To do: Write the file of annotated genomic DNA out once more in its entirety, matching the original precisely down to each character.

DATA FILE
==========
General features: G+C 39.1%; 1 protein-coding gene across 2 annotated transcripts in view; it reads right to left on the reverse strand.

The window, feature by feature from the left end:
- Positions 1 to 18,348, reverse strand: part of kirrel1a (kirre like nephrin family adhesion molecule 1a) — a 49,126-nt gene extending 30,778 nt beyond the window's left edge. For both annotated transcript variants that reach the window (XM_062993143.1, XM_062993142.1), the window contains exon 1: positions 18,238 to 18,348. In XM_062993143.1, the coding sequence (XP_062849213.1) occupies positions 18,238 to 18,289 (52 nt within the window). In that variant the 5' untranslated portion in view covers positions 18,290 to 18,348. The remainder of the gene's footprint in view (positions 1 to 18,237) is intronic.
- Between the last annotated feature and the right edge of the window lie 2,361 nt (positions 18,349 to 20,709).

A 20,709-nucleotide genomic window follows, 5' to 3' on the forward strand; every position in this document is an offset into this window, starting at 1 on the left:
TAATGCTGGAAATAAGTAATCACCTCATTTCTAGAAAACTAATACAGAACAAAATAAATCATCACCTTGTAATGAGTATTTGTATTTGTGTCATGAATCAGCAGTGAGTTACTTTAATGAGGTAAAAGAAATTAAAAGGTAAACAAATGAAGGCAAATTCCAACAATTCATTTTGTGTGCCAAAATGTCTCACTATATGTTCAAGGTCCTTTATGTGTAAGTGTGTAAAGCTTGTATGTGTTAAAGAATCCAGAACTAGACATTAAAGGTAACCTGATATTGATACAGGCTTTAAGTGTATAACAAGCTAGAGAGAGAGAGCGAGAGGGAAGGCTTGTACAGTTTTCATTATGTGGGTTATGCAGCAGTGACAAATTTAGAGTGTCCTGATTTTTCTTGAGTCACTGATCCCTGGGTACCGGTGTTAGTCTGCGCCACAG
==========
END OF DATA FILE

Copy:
General features: G+C 39.1%; 1 protein-coding gene across 2 annotated transcripts in view; it reads right to left on the reverse strand.

The window, feature by feature from the left end:
- Positions 1 to 18,348, reverse strand: part of kirrel1a (kirre like nephrin family adhesion molecule 1a) — a 49,126-nt gene extending 30,778 nt beyond the window's left edge. For both annotated transcript variants that reach the window (XM_062993143.1, XM_062993142.1), the window contains exon 1: positions 18,238 to 18,348. In XM_062993143.1, the coding sequence (XP_062849213.1) occupies positions 18,238 to 18,289 (52 nt within the window). In that variant the 5' untranslated portion in view covers positions 18,290 to 18,348. The remainder of the gene's footprint in view (positions 1 to 18,237) is intronic.
- Between the last annotated feature and the right edge of the window lie 2,361 nt (positions 18,349 to 20,709).

A 20,709-nucleotide genomic window follows, 5' to 3' on the forward strand; every position in this document is an offset into this window, starting at 1 on the left:
TAATGCTGGAAATAAGTAATCACCTCATTTCTAGAAAACTAATACAGAACAAAATAAATCATCACCTTGTAATGAGTATTTGTATTTGTGTCATGAATCAGCAGTGAGTTACTTTAATGAGGTAAAAGAAATTAAAAGGTAAACAAATGAAGGCAAATTCCAACAATTCATTTTGTGTGCCAAAATGTCTCACTATATGTTCAAGGTCCTTTATGTGTAAGTGTGTAAAGCTTGTATGTGTTAAAGAATCCAGAACTAGACATTAAAGGTAACCTGATATTGATACAGGCTTTAAGTGTATAACAAGCTAGAGAGAGAGAGCGAGAGGGAAGGCTTGTACAGTTTTCATTATGTGGGTTATGCAGCAGTGACAAATTTAGAGTGTCCTGATTTTTCTTGAGTCACTGATCCCTGGGTACCGGTGTTAGTCTGCGCCACAG